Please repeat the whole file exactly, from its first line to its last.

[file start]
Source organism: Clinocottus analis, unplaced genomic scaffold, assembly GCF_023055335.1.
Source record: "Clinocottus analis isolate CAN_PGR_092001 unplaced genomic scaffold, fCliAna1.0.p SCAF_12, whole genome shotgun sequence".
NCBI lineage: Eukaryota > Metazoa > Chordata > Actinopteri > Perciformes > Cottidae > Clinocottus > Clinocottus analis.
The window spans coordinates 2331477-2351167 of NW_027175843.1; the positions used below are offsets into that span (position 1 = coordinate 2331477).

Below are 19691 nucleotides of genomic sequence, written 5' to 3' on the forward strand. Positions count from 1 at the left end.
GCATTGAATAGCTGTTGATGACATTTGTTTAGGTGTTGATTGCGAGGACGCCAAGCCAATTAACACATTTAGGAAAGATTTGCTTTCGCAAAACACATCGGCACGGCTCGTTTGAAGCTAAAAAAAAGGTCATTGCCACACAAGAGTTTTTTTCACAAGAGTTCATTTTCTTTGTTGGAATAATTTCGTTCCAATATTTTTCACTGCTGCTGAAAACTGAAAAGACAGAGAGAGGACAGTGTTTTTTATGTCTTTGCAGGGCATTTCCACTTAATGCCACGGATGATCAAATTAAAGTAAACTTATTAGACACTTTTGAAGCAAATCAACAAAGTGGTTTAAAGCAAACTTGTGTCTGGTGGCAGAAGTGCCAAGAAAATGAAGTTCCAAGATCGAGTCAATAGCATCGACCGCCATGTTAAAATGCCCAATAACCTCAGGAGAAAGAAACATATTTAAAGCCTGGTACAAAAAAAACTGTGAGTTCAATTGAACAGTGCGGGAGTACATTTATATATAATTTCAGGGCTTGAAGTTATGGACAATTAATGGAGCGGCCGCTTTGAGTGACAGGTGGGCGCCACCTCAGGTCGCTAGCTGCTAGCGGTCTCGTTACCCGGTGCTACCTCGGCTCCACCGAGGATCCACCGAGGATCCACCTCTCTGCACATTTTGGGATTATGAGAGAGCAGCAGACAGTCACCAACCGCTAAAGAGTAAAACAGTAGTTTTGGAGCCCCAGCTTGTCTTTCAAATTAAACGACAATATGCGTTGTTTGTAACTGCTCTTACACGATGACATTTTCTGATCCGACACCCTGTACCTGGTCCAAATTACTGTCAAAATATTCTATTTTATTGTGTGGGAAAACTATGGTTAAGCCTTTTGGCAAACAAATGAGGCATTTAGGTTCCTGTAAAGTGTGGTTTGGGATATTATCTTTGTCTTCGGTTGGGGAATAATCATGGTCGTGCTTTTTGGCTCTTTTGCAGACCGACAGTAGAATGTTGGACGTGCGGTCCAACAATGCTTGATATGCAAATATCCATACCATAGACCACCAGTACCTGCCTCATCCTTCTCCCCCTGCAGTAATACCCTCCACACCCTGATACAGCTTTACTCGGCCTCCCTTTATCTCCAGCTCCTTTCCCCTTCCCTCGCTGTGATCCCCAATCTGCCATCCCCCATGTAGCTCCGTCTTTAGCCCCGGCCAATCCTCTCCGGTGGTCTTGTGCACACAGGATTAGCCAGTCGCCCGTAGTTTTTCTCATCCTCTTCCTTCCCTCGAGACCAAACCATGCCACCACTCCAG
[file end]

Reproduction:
Source organism: Clinocottus analis, unplaced genomic scaffold, assembly GCF_023055335.1.
Source record: "Clinocottus analis isolate CAN_PGR_092001 unplaced genomic scaffold, fCliAna1.0.p SCAF_12, whole genome shotgun sequence".
NCBI lineage: Eukaryota > Metazoa > Chordata > Actinopteri > Perciformes > Cottidae > Clinocottus > Clinocottus analis.
The window spans coordinates 2331477-2351167 of NW_027175843.1; the positions used below are offsets into that span (position 1 = coordinate 2331477).

Below are 19691 nucleotides of genomic sequence, written 5' to 3' on the forward strand. Positions count from 1 at the left end.
GCATTGAATAGCTGTTGATGACATTTGTTTAGGTGTTGATTGCGAGGACGCCAAGCCAATTAACACATTTAGGAAAGATTTGCTTTCGCAAAACACATCGGCACGGCTCGTTTGAAGCTAAAAAAAAGGTCATTGCCACACAAGAGTTTTTTTCACAAGAGTTCATTTTCTTTGTTGGAATAATTTCGTTCCAATATTTTTCACTGCTGCTGAAAACTGAAAAGACAGAGAGAGGACAGTGTTTTTTATGTCTTTGCAGGGCATTTCCACTTAATGCCACGGATGATCAAATTAAAGTAAACTTATTAGACACTTTTGAAGCAAATCAACAAAGTGGTTTAAAGCAAACTTGTGTCTGGTGGCAGAAGTGCCAAGAAAATGAAGTTCCAAGATCGAGTCAATAGCATCGACCGCCATGTTAAAATGCCCAATAACCTCAGGAGAAAGAAACATATTTAAAGCCTGGTACAAAAAAAACTGTGAGTTCAATTGAACAGTGCGGGAGTACATTTATATATAATTTCAGGGCTTGAAGTTATGGACAATTAATGGAGCGGCCGCTTTGAGTGACAGGTGGGCGCCACCTCAGGTCGCTAGCTGCTAGCGGTCTCGTTACCCGGTGCTACCTCGGCTCCACCGAGGATCCACCGAGGATCCACCTCTCTGCACATTTTGGGATTATGAGAGAGCAGCAGACAGTCACCAACCGCTAAAGAGTAAAACAGTAGTTTTGGAGCCCCAGCTTGTCTTTCAAATTAAACGACAATATGCGTTGTTTGTAACTGCTCTTACACGATGACATTTTCTGATCCGACACCCTGTACCTGGTCCAAATTACTGTCAAAATATTCTATTTTATTGTGTGGGAAAACTATGGTTAAGCCTTTTGGCAAACAAATGAGGCATTTAGGTTCCTGTAAAGTGTGGTTTGGGATATTATCTTTGTCTTCGGTTGGGGAATAATCATGGTCGTGCTTTTTGGCTCTTTTGCAGACCGACAGTAGAATGTTGGACGTGCGGTCCAACAATGCTTGATATGCAAATATCCATACCATAGACCACCAGTACCTGCCTCATCCTTCTCCCCCTGCAGTAATACCCTCCACACCCTGATACAGCTTTACTCGGCCTCCCTTTATCTCCAGCTCCTTTCCCCTTCCCTCGCTGTGATCCCCAATCTGCCATCCCCCATGTAGCTCCGTCTTTAGCCCCGGCCAATCCTCTCCGGTGGTCTTGTGCACACAGGATTAGCCAGTCGCCCGTAGTTTTTCTCATCCTCTTCCTTCCCTCGAGACCAAACCATGCCACCACTCCAG